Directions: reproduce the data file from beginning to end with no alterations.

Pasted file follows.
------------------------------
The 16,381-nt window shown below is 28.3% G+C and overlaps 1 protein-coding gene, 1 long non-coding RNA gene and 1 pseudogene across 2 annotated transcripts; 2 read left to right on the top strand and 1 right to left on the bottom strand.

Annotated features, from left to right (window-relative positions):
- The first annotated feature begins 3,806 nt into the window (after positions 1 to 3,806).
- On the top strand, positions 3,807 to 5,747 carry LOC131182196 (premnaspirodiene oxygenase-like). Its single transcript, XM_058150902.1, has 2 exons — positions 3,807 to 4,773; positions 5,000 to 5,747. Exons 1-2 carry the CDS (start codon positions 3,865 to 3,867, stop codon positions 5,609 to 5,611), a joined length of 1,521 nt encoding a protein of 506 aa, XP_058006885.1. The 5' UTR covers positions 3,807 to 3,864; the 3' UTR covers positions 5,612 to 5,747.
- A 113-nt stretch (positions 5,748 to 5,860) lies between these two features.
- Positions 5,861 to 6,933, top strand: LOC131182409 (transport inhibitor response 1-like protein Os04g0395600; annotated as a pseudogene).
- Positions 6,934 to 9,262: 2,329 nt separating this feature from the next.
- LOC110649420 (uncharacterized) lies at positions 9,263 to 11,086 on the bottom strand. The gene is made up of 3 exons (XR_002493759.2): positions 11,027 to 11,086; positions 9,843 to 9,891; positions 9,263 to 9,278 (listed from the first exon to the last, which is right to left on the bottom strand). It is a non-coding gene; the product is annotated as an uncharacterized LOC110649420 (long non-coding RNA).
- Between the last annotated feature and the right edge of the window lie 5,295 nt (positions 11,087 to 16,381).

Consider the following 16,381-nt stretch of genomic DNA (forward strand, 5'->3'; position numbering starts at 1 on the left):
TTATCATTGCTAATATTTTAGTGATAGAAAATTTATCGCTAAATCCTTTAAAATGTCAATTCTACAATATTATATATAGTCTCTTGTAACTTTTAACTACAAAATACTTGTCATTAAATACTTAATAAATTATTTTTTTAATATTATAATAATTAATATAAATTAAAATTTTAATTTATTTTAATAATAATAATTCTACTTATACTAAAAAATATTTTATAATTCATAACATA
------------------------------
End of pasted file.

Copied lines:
The 16,381-nt window shown below is 28.3% G+C and overlaps 1 protein-coding gene, 1 long non-coding RNA gene and 1 pseudogene across 2 annotated transcripts; 2 read left to right on the top strand and 1 right to left on the bottom strand.

Annotated features, from left to right (window-relative positions):
- The first annotated feature begins 3,806 nt into the window (after positions 1 to 3,806).
- On the top strand, positions 3,807 to 5,747 carry LOC131182196 (premnaspirodiene oxygenase-like). Its single transcript, XM_058150902.1, has 2 exons — positions 3,807 to 4,773; positions 5,000 to 5,747. Exons 1-2 carry the CDS (start codon positions 3,865 to 3,867, stop codon positions 5,609 to 5,611), a joined length of 1,521 nt encoding a protein of 506 aa, XP_058006885.1. The 5' UTR covers positions 3,807 to 3,864; the 3' UTR covers positions 5,612 to 5,747.
- A 113-nt stretch (positions 5,748 to 5,860) lies between these two features.
- Positions 5,861 to 6,933, top strand: LOC131182409 (transport inhibitor response 1-like protein Os04g0395600; annotated as a pseudogene).
- Positions 6,934 to 9,262: 2,329 nt separating this feature from the next.
- LOC110649420 (uncharacterized) lies at positions 9,263 to 11,086 on the bottom strand. The gene is made up of 3 exons (XR_002493759.2): positions 11,027 to 11,086; positions 9,843 to 9,891; positions 9,263 to 9,278 (listed from the first exon to the last, which is right to left on the bottom strand). It is a non-coding gene; the product is annotated as an uncharacterized LOC110649420 (long non-coding RNA).
- Between the last annotated feature and the right edge of the window lie 5,295 nt (positions 11,087 to 16,381).

Consider the following 16,381-nt stretch of genomic DNA (forward strand, 5'->3'; position numbering starts at 1 on the left):
TTATCATTGCTAATATTTTAGTGATAGAAAATTTATCGCTAAATCCTTTAAAATGTCAATTCTACAATATTATATATAGTCTCTTGTAACTTTTAACTACAAAATACTTGTCATTAAATACTTAATAAATTATTTTTTTAATATTATAATAATTAATATAAATTAAAATTTTAATTTATTTTAATAATAATAATTCTACTTATACTAAAAAATATTTTATAATTCATAACATA